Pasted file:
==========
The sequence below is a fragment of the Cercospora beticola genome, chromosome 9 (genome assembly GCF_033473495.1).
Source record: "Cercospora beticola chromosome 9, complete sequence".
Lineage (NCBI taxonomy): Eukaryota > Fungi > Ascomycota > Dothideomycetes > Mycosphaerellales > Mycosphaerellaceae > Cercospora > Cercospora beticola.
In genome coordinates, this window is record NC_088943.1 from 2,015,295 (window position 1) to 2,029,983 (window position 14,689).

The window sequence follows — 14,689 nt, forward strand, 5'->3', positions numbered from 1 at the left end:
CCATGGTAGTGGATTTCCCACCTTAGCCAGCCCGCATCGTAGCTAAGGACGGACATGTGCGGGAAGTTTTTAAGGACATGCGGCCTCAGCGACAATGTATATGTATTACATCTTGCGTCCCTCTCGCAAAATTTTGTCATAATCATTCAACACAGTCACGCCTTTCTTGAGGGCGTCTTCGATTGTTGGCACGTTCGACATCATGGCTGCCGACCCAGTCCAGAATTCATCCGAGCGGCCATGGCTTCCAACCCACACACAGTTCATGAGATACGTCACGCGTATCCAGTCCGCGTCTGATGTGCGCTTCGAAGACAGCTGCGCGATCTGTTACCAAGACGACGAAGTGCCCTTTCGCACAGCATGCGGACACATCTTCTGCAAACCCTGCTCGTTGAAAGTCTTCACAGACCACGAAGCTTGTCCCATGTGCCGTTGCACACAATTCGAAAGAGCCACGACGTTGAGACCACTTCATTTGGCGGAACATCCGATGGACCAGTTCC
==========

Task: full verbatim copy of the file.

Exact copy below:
The sequence below is a fragment of the Cercospora beticola genome, chromosome 9 (genome assembly GCF_033473495.1).
Source record: "Cercospora beticola chromosome 9, complete sequence".
Lineage (NCBI taxonomy): Eukaryota > Fungi > Ascomycota > Dothideomycetes > Mycosphaerellales > Mycosphaerellaceae > Cercospora > Cercospora beticola.
In genome coordinates, this window is record NC_088943.1 from 2,015,295 (window position 1) to 2,029,983 (window position 14,689).

The window sequence follows — 14,689 nt, forward strand, 5'->3', positions numbered from 1 at the left end:
CCATGGTAGTGGATTTCCCACCTTAGCCAGCCCGCATCGTAGCTAAGGACGGACATGTGCGGGAAGTTTTTAAGGACATGCGGCCTCAGCGACAATGTATATGTATTACATCTTGCGTCCCTCTCGCAAAATTTTGTCATAATCATTCAACACAGTCACGCCTTTCTTGAGGGCGTCTTCGATTGTTGGCACGTTCGACATCATGGCTGCCGACCCAGTCCAGAATTCATCCGAGCGGCCATGGCTTCCAACCCACACACAGTTCATGAGATACGTCACGCGTATCCAGTCCGCGTCTGATGTGCGCTTCGAAGACAGCTGCGCGATCTGTTACCAAGACGACGAAGTGCCCTTTCGCACAGCATGCGGACACATCTTCTGCAAACCCTGCTCGTTGAAAGTCTTCACAGACCACGAAGCTTGTCCCATGTGCCGTTGCACACAATTCGAAAGAGCCACGACGTTGAGACCACTTCATTTGGCGGAACATCCGATGGACCAGTTCC